Anyway, it's only taken me all day to write this little blogpost so all is not lost. I will get on with getting on with the autobio, yes, and with Trans-Sib, of course. Give me another day or two to exterminate the woolly, creepy, sneaky, mushy, malfaisant, Machiavellian "common cold" and all will be well.

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May 5, 2013

TO AUTOBIOGRAPH OR NOT TO AUTOBIOGRAPH?

Whether 'tis nobler in the mind to suffer (silently) the slings and arrows of outrageous (or delightful) fortune or to blog about them - that is the question!

One of my resolutions for this new year was to continue and complete the online autobiography The Burial of Mickey Mouse which I began way back in 2005 and left hanging in mid-stream in 2008. But doubts about the validity of this project added to normal procrastination guarantees that it will remain in limbo unless I kickstart it back to life.

The doubts I have concern the issue of self-exposure, which of course includes exposure of others who have affected one's life. If you are world famous, dead or alive, and of interest to the general public, your life might be the subject of a biography by someone qualified, or unqualified, to write it. But if you are not world famous and still alive and decide to be your own biographer because, after all, you know more about the subject than anyone else ever will, how much should you reveal? This a rhetorical question because the horse has bolted: I've already written twenty-four autobiographic episodes in which I exposed myself pretty thoroughly so why am I now debating pros and cons?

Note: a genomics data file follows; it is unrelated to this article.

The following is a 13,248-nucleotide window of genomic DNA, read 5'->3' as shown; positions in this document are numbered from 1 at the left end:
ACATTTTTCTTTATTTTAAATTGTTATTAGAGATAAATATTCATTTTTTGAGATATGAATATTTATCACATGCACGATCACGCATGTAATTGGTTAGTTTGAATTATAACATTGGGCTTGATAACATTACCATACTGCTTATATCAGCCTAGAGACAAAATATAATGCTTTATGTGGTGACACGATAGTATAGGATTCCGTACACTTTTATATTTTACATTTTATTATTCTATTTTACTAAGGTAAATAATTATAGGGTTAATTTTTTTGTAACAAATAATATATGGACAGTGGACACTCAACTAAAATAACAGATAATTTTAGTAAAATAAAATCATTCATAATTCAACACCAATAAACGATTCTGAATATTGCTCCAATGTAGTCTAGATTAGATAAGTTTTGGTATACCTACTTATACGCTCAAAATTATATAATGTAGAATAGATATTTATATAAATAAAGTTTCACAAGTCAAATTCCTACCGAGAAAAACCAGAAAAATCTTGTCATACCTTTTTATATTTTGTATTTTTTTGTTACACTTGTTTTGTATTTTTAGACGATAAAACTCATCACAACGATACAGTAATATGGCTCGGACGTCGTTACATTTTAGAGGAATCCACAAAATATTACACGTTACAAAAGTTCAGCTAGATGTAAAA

The mystery of identity is one which has fascinated me ever since I was a child: who is it that looks back at you in the mirror? And who is it that looks out of your eyes at the world? I am not really interested in the psychology of the self but simply in what it is: what is that thing which has my name? Genetics, heredity, history, biology, physiology etc. have only partial answers and I'm not going to list all the philosophical or spiritual theories, beliefs and speculations about the Self.

It's not information I'm after so much as the encounter with that thing which is "me". Like someone or some thing you've heard a lot about, seen in pictures and in films but have yet to actually come face to face with. It's not that I don't have 'self-consciousness' - quite the contrary. But it seems to me that in the telling of the story of my life something would emerge which I could not know if I did not tell it. Perhaps because the effort of condensing the story and focusing mainly on that which marked me most deeply is in itself a way to dig up the "Mickey Mouse".

Looks like I've stopped debating and decided to carry on autobiographing, doesn't it?

Mickey in the doorway